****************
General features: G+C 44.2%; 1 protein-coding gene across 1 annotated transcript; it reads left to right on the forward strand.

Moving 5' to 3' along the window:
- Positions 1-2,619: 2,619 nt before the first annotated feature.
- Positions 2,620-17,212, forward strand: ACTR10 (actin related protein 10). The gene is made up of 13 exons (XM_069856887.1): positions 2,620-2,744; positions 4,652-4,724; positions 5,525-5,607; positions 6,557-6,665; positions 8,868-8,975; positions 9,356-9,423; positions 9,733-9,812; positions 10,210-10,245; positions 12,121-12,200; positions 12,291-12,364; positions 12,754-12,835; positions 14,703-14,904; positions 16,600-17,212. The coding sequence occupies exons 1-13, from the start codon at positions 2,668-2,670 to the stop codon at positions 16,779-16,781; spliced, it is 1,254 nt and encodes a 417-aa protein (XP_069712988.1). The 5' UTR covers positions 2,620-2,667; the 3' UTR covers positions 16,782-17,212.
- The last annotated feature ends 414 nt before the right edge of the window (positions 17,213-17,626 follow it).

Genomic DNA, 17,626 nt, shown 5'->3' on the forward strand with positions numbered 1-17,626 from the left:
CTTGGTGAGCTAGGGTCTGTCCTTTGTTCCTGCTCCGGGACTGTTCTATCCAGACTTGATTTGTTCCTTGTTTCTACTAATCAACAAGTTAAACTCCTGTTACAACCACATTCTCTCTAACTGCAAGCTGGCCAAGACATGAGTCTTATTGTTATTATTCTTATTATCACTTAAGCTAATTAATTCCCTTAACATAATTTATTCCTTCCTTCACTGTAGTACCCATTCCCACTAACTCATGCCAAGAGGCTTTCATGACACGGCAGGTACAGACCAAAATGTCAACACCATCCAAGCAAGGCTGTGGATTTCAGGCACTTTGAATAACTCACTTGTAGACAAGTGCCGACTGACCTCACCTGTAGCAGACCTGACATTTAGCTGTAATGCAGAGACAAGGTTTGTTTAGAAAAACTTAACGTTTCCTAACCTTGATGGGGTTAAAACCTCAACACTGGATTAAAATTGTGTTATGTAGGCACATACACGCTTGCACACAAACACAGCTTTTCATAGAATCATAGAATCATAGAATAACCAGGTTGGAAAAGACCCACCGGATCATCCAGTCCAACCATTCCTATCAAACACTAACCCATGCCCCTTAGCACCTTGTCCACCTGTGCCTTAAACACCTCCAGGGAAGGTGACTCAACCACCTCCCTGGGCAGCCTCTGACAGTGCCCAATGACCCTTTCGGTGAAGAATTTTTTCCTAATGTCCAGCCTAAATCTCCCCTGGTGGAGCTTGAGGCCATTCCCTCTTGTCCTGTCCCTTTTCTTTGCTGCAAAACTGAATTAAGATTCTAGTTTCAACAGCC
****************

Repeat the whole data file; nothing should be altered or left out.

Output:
General features: G+C 44.2%; 1 protein-coding gene across 1 annotated transcript; it reads left to right on the forward strand.

Moving 5' to 3' along the window:
- Positions 1-2,619: 2,619 nt before the first annotated feature.
- Positions 2,620-17,212, forward strand: ACTR10 (actin related protein 10). The gene is made up of 13 exons (XM_069856887.1): positions 2,620-2,744; positions 4,652-4,724; positions 5,525-5,607; positions 6,557-6,665; positions 8,868-8,975; positions 9,356-9,423; positions 9,733-9,812; positions 10,210-10,245; positions 12,121-12,200; positions 12,291-12,364; positions 12,754-12,835; positions 14,703-14,904; positions 16,600-17,212. The coding sequence occupies exons 1-13, from the start codon at positions 2,668-2,670 to the stop codon at positions 16,779-16,781; spliced, it is 1,254 nt and encodes a 417-aa protein (XP_069712988.1). The 5' UTR covers positions 2,620-2,667; the 3' UTR covers positions 16,782-17,212.
- The last annotated feature ends 414 nt before the right edge of the window (positions 17,213-17,626 follow it).

Genomic DNA, 17,626 nt, shown 5'->3' on the forward strand with positions numbered 1-17,626 from the left:
CTTGGTGAGCTAGGGTCTGTCCTTTGTTCCTGCTCCGGGACTGTTCTATCCAGACTTGATTTGTTCCTTGTTTCTACTAATCAACAAGTTAAACTCCTGTTACAACCACATTCTCTCTAACTGCAAGCTGGCCAAGACATGAGTCTTATTGTTATTATTCTTATTATCACTTAAGCTAATTAATTCCCTTAACATAATTTATTCCTTCCTTCACTGTAGTACCCATTCCCACTAACTCATGCCAAGAGGCTTTCATGACACGGCAGGTACAGACCAAAATGTCAACACCATCCAAGCAAGGCTGTGGATTTCAGGCACTTTGAATAACTCACTTGTAGACAAGTGCCGACTGACCTCACCTGTAGCAGACCTGACATTTAGCTGTAATGCAGAGACAAGGTTTGTTTAGAAAAACTTAACGTTTCCTAACCTTGATGGGGTTAAAACCTCAACACTGGATTAAAATTGTGTTATGTAGGCACATACACGCTTGCACACAAACACAGCTTTTCATAGAATCATAGAATCATAGAATAACCAGGTTGGAAAAGACCCACCGGATCATCCAGTCCAACCATTCCTATCAAACACTAACCCATGCCCCTTAGCACCTTGTCCACCTGTGCCTTAAACACCTCCAGGGAAGGTGACTCAACCACCTCCCTGGGCAGCCTCTGACAGTGCCCAATGACCCTTTCGGTGAAGAATTTTTTCCTAATGTCCAGCCTAAATCTCCCCTGGTGGAGCTTGAGGCCATTCCCTCTTGTCCTGTCCCTTTTCTTTGCTGCAAAACTGAATTAAGATTCTAGTTTCAACAGCC